Rothmann explores themes of accountability, responsibility and consequence in To Die in Spring.
German author Ralf Rothmann explores themes of accountability, responsibility and consequence in To Die in Spring. Set during the last months of World War II, the novel chronicles protagonist Walter’s experiences as a field transporter forced to enact the most severe of punishments on his friend for desertion. The book begins and ends after an elderly Walter has fallen ill and died, respectively, as told through his unnamed son’s first-person account, which attempts to piece together a biography from what few details Walter has jotted down. But this framing device can be easy to forget as Walter tells his son “you’re the writer” and the narrative point of view switches to teenage Walter’s third-person observations for most of the novel.
Walter’s term during the war comprises the meat of the book and stands as an enclosed story, rendering the son’s first-person account unnecessary. At 17, Walter and his friend Fiete are tricked into compulsory military service while attending a rally held at a party. Staying home is considered desertion, an idea the latter discusses throughout their conscription. This is a key point Rothmann uses to pit the two men as opposites. Walter is steadfast, morally sound on a personal level, but more hesitant to question the bigger picture. He spares the lives of citizens suspected of being spies and rescues a soldier when an Allied plane shoots at their vehicle. Fiete, in contrast, is outspoken, playful and someone who enjoys reading poetry and the literary arts. While Walter abides by his duties, if not necessarily to Germany’s politics, Fiete prioritizes his fear of being sent back to battle, his waning belief in the Reich and a promise to return to his pregnant fiancée. After Fiete’s imprisonment for running away, Walter is assigned as one of his executioners and would face the same fate if he refused to carry out his orders.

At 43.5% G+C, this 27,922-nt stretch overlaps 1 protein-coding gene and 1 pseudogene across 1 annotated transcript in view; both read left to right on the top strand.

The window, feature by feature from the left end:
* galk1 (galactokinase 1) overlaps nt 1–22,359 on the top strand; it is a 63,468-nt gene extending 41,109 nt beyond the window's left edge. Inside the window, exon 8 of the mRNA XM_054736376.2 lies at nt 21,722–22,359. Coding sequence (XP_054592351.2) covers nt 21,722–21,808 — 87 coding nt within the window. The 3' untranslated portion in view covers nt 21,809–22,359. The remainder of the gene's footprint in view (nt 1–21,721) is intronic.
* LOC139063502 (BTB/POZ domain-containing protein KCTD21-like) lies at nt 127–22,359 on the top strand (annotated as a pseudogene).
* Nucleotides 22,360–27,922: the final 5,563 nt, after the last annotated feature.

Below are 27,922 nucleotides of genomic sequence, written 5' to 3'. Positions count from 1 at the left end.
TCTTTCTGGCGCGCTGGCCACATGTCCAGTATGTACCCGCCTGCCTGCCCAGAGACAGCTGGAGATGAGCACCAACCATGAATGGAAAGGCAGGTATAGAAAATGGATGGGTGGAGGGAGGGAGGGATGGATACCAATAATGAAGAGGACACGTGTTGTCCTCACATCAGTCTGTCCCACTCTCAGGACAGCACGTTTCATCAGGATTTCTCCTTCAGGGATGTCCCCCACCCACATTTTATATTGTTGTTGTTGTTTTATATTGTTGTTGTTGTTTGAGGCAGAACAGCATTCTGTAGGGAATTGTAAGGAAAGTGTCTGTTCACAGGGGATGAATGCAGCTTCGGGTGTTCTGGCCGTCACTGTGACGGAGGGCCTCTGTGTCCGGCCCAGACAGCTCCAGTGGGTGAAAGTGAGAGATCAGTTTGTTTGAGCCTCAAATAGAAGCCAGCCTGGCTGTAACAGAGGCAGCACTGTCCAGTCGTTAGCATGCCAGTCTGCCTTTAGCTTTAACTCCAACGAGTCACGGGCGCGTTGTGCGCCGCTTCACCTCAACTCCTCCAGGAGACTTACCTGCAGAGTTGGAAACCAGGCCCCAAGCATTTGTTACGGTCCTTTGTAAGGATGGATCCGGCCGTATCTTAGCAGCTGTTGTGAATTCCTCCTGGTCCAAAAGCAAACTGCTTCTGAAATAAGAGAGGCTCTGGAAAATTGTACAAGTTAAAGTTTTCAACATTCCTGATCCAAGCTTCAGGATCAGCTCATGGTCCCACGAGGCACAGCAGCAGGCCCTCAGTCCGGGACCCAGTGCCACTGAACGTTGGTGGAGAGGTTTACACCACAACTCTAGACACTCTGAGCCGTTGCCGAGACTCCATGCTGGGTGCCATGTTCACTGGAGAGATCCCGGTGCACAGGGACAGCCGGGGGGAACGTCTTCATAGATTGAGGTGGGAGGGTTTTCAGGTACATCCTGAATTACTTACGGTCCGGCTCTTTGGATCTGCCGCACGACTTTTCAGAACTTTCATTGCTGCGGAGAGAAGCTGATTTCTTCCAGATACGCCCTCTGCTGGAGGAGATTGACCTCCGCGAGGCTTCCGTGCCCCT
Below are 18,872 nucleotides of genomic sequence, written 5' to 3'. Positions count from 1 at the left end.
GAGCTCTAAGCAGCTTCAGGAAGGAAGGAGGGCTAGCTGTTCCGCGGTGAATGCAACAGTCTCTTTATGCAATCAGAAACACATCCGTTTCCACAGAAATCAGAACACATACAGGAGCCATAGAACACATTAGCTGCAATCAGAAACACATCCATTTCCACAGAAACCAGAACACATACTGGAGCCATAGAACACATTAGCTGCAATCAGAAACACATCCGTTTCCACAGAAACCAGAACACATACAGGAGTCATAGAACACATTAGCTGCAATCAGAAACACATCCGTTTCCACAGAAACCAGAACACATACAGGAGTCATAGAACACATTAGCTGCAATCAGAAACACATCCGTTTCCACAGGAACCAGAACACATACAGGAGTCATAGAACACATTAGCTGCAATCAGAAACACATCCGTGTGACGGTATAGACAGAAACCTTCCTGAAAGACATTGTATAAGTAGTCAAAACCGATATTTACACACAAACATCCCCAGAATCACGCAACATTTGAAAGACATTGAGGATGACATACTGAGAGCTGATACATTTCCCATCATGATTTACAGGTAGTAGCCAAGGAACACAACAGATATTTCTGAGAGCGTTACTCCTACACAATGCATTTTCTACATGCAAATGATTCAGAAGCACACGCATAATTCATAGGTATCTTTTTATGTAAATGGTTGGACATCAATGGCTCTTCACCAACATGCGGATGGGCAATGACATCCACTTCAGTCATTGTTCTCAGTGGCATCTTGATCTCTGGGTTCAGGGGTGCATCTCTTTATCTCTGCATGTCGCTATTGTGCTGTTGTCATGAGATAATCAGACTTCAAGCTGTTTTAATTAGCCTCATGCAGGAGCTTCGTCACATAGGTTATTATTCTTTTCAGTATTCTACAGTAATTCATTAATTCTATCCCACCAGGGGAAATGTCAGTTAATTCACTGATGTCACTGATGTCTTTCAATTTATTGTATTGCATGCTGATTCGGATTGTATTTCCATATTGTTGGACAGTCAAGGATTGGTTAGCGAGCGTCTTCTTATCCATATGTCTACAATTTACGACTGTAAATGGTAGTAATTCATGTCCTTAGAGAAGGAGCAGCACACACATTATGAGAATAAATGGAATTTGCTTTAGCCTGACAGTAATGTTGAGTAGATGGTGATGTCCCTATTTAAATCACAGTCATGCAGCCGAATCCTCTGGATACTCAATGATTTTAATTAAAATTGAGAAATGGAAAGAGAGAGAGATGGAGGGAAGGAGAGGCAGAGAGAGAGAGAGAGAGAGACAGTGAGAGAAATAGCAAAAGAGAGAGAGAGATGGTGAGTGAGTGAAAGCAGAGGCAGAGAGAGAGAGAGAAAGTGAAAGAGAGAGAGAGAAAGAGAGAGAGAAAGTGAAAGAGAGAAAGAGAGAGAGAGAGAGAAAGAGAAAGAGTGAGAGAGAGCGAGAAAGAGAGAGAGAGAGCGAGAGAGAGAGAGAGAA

Vivid images of carnage wrought on the battlefield fill many of Rothmann’s pages almost to the point of desensitizing the reader through repetition. Due to that effect, at times Spring isn’t the most engaging read, though it does depict how soldiers have to adapt to survive war. However, Rothmann doesn’t examine Germany’s responsibility for World War II, which feels unsettling for a modern novel. He doesn’t go into how the Jews were persecuted other than having Walter find their graves and encounter Jewish prison laborers marched back home from the mines. Aside from Fiete, only a lone one-off character—whom Walter runs into after the Allied takeover—denounces the war and the Reich’s anti-Semitic views and actions. Rothmann does at least correlate literature with anti-establishment sentiments. Fiete assures the poems he reads while recuperating in the hospital “won’t overthrow the state,” but he bemoans being “faithful unto death” to the “Greater Germany.” In another instance, Russian bombers drop down flyers, and it’s noted that just looking at them risks punishment.
Despite To Die in Spring’s dour subject matter, Rothmann does breathe life and humor into the book mainly through character interactions and banter, as well as letters between Walter, his family—particularly his cheeky younger sister—and his girlfriend Elisabeth. Amidst air raids, explosions and incineration, Walter and Fiete’s unguarded conversations and gestures to comfort each other culminate in a scene more affecting than any of the atrocities the author imagines. As time ticks closer to Fiete’s execution, Walter intimately embraces his friend during his last prison visit, and in doing so Rothmann shows in this very tender moment how, even in war, humanity exists.